Quick tips to help kids with routines and schedules
- Quick tip 1Give specific directions.Give specific directions.
Make sure kids understand the routine by giving specific directions and steps. For example, “It’s time to clean up your desk for the day. Please put your books and pencils inside your desk. Then throw any scraps of paper in the recycling bin.”
- Quick tip 2Make it visual.Make it visual.
Help kids follow steps by using a visual planner or picture schedule. Place it where kids can easily see it, and have them mark off what’s been done.
- Quick tip 3Record the routine.Record the routine.
Some kids may understand the directions but not remember them long enough to act. Record the verbal directions on a phone or tablet. Or make a simple video of the routine. This lets kids replay the information at any time.
- Quick tip 4Praise the effort.Praise the effort.
Even if kids don’t follow every step of a routine or schedule perfectly, praise them for what they completed. Ask what they could try next time to complete all of the steps. This kind of feedback builds self-esteem and encourages kids to keep trying.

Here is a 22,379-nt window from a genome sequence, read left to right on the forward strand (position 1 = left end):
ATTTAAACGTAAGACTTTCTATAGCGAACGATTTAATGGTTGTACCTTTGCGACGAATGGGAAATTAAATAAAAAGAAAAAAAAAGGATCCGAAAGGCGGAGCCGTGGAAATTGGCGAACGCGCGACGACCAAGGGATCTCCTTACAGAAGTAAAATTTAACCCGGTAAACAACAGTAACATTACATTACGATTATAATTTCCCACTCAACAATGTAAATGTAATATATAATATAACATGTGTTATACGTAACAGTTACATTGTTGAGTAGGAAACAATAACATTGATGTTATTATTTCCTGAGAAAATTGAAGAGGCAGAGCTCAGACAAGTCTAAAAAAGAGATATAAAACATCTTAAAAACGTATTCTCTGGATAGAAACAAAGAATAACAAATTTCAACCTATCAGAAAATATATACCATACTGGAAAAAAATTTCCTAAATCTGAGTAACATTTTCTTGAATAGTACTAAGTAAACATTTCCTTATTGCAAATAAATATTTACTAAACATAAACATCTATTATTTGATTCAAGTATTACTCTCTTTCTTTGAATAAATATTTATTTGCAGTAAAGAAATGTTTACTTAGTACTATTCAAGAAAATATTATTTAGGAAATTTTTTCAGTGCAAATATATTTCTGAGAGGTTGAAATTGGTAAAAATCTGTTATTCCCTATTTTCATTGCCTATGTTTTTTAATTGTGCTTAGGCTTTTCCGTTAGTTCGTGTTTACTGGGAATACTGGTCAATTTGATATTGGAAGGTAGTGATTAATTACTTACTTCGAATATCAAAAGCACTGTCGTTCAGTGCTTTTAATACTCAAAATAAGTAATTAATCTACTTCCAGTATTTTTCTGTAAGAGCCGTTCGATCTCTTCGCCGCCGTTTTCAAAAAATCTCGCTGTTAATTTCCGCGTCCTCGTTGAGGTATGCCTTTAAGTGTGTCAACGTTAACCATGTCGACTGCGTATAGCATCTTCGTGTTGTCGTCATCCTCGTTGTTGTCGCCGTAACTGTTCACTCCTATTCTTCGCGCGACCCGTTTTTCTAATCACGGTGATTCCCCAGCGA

Kids’ days are full of routines. But for many, following a routine or schedule is difficult. Sticking to a routine or schedule involves many skills — it’s harder than it seems.
There are lots of reasons kids don’t stick to daily routines and schedules. Often, it’s a once-in-a-while thing that’s not an issue. Kids get sidetracked, are preoccupied, or just don’t feel like doing it.
For some kids, though, not following routines is a regular problem. Trouble with organization, keeping track of time, and paying attention are a few reasons kids struggle with routines. These skills are part of a larger group of thinking skills known as .